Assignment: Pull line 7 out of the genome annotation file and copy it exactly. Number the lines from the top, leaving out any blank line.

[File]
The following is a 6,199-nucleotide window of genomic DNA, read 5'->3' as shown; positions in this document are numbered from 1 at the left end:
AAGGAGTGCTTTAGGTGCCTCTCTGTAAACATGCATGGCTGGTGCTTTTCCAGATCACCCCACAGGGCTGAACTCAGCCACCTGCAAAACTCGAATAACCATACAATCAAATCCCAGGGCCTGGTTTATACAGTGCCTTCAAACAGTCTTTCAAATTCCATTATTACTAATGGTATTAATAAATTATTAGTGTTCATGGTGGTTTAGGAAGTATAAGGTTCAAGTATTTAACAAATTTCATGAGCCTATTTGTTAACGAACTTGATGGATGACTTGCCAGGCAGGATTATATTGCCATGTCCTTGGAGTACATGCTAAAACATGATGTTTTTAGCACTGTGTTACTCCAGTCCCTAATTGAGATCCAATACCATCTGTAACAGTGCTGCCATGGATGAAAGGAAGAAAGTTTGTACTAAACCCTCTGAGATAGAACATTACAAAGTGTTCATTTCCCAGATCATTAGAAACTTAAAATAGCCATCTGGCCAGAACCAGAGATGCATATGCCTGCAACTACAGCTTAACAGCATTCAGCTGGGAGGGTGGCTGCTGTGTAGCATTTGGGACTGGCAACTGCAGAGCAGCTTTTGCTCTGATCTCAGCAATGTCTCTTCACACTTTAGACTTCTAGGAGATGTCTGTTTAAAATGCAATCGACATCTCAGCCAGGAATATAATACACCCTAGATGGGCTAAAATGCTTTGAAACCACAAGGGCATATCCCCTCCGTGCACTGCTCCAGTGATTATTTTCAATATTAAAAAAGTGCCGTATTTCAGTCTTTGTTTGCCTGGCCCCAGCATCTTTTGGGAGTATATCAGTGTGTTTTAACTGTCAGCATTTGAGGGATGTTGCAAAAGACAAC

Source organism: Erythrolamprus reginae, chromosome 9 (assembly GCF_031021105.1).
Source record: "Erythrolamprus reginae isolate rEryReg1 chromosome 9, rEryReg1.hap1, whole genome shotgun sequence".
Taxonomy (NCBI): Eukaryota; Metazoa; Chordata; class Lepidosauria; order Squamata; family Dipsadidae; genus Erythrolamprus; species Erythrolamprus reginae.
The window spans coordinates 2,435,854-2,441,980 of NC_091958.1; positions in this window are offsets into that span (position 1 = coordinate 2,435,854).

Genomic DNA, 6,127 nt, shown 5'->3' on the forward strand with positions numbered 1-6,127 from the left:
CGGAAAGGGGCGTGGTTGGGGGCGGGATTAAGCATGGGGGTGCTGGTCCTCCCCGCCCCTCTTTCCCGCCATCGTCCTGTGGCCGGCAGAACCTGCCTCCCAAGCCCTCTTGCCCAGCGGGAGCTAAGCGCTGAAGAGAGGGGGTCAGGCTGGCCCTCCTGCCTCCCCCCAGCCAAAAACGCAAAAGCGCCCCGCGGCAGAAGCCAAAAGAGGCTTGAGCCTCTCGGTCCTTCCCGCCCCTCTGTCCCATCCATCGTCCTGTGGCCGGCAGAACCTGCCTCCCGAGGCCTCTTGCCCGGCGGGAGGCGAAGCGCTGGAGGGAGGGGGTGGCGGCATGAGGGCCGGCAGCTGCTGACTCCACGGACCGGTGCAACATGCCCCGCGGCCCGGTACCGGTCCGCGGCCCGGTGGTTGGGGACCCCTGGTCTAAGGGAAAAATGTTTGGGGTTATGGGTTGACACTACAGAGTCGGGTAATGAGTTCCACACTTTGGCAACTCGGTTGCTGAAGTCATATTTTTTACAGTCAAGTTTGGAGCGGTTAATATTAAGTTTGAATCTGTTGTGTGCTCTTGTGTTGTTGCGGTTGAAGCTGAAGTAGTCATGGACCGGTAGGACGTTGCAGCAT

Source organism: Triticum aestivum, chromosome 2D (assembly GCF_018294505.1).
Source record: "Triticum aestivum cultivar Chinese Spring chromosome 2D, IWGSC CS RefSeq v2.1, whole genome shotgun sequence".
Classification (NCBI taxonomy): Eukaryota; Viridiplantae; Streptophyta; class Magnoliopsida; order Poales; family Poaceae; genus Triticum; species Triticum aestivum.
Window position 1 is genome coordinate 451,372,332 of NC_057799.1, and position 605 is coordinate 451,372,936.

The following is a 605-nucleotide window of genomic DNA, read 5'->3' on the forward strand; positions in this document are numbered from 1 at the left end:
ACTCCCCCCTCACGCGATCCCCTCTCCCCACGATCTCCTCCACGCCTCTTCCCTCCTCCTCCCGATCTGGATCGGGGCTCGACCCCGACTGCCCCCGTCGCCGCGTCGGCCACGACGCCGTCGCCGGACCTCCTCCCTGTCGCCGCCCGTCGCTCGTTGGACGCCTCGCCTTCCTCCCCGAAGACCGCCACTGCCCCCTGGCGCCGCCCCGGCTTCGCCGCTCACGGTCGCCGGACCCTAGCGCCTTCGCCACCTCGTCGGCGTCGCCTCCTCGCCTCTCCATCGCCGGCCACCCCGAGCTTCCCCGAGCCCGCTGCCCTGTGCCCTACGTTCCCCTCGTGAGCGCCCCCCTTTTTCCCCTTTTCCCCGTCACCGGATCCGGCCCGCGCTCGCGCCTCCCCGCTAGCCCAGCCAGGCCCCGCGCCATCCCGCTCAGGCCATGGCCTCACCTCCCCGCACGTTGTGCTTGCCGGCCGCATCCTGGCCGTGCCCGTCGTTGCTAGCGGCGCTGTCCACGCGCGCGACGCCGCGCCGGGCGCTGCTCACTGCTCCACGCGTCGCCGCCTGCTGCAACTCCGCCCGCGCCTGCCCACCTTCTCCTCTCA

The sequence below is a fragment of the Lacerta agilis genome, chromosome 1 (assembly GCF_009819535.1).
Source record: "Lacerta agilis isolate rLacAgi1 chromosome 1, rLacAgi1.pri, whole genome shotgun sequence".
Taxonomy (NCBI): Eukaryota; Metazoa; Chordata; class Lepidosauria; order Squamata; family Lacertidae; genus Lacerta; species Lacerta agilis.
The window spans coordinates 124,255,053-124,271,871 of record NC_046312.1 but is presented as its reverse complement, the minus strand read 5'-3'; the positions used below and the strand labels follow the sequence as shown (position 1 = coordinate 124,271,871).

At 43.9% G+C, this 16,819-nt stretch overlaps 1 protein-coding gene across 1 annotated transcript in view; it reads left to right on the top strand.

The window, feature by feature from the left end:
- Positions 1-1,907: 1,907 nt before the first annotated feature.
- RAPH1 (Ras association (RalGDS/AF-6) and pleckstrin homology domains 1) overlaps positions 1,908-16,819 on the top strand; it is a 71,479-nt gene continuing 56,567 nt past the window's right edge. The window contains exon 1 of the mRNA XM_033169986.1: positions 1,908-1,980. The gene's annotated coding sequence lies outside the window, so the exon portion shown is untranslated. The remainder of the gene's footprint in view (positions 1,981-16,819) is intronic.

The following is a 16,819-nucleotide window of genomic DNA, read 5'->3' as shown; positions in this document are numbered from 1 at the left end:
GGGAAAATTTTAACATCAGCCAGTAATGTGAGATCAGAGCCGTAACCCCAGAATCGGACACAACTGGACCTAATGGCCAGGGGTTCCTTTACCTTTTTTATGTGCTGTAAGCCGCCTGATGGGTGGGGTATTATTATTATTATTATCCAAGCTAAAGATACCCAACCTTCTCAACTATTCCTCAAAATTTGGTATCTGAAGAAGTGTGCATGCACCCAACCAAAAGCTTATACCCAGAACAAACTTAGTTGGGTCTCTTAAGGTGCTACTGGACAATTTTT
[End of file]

Genomic DNA, 6,127 nt, shown 5'->3' on the forward strand with positions numbered 1-6,127 from the left: